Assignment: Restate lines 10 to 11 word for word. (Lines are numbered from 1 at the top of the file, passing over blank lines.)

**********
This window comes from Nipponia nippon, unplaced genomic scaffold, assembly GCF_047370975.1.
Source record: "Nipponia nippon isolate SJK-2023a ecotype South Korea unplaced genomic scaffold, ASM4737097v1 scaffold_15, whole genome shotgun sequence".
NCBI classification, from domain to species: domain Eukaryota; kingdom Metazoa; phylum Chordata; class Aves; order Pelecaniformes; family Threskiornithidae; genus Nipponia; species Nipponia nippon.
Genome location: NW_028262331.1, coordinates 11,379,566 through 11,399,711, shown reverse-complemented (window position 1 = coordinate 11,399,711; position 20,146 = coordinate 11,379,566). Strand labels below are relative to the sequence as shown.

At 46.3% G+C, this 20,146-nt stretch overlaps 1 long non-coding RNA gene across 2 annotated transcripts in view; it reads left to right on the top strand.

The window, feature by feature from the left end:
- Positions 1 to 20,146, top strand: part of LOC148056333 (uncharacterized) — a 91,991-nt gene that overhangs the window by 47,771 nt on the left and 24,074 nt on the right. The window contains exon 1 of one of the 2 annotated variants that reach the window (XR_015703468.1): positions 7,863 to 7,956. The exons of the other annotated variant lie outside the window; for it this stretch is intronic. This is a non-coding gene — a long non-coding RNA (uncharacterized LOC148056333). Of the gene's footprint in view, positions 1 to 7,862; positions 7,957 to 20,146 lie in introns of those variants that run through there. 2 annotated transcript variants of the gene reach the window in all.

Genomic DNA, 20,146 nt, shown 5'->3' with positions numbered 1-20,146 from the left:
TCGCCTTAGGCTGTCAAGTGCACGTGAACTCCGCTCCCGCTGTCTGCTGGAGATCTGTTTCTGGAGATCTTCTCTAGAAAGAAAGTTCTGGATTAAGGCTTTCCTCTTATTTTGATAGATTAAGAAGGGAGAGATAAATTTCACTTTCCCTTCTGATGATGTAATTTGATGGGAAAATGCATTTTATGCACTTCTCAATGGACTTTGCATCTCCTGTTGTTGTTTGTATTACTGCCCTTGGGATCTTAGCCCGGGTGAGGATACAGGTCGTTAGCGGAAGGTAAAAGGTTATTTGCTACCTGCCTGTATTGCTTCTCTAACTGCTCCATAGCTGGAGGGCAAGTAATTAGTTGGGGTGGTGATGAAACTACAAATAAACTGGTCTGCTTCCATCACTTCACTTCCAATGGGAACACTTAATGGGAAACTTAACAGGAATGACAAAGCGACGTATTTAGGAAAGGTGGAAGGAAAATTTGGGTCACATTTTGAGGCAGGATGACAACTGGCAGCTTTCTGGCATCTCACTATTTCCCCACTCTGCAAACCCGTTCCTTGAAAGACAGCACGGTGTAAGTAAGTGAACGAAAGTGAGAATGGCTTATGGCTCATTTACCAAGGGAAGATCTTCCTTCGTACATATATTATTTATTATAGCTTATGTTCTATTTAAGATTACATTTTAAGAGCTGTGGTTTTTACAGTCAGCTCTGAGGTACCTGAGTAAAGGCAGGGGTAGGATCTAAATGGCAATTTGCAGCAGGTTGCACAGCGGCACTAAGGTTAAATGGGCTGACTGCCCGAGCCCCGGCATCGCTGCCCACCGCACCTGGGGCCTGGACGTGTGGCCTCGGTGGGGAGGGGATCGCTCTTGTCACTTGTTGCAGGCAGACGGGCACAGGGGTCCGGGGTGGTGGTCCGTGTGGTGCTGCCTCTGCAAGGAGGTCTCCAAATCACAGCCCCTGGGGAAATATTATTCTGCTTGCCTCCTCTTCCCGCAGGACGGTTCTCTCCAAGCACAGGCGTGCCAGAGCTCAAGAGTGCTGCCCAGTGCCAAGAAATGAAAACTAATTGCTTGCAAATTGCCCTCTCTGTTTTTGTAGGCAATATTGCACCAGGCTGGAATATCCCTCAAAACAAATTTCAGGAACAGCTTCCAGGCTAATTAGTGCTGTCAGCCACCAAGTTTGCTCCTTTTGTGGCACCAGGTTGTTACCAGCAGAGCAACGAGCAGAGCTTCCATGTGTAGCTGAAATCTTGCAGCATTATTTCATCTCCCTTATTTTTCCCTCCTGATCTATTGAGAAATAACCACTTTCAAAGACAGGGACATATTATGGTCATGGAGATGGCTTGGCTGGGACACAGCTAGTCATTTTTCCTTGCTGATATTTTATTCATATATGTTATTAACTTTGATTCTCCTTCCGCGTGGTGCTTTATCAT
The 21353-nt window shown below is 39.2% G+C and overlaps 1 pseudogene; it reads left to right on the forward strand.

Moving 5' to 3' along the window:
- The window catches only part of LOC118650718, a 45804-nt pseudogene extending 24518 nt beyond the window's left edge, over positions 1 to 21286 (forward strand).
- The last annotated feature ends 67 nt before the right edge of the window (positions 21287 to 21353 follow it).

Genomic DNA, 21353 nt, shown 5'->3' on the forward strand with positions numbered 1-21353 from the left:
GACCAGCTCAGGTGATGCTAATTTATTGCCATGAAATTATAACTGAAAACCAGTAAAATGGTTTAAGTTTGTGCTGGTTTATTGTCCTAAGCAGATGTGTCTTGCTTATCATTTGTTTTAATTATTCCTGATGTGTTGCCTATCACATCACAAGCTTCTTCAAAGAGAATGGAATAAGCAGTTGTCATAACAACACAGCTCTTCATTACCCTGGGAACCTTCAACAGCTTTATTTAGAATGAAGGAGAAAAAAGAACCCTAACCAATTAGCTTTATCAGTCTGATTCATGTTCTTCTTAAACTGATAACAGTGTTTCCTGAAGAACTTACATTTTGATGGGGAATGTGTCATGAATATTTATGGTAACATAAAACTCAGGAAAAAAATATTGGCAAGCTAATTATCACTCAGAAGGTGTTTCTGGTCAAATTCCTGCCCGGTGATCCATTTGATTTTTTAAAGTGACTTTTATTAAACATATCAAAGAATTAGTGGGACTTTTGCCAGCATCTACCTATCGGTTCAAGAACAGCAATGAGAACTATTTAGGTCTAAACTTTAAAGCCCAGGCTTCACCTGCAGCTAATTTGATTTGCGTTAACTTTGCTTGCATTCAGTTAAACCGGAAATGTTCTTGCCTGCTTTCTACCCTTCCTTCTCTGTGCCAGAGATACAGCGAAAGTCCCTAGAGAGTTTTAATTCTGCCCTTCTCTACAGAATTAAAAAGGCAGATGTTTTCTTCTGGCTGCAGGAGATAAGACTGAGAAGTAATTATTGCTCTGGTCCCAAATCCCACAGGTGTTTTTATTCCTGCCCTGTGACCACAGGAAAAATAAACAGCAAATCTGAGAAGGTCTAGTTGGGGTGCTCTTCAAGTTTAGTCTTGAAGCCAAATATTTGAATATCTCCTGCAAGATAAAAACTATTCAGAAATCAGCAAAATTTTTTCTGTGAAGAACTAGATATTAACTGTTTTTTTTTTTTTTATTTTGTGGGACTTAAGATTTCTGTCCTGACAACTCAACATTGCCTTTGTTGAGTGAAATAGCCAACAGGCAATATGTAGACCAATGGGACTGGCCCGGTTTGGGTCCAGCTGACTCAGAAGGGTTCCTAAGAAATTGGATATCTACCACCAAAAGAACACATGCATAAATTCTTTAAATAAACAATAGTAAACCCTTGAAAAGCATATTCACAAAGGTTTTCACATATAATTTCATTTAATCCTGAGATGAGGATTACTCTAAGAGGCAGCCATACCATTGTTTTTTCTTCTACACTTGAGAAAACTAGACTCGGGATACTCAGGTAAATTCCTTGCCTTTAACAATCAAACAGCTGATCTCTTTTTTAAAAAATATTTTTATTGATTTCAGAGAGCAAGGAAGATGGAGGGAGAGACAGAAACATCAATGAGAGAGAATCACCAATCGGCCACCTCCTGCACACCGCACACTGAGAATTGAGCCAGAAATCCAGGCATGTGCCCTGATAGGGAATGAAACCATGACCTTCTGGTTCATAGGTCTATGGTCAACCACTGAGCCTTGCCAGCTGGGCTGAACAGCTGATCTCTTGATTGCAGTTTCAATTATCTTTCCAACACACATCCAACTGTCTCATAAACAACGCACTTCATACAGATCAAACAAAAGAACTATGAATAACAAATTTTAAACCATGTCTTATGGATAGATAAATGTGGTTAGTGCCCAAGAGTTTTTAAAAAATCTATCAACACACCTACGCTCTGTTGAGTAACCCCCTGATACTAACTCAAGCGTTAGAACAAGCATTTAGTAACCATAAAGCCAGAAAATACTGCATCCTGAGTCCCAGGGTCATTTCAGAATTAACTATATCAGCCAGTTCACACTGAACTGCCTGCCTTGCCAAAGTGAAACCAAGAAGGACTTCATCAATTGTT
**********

The 21353-nt window shown below is 39.2% G+C and overlaps 1 pseudogene; it reads left to right on the forward strand.

Moving 5' to 3' along the window: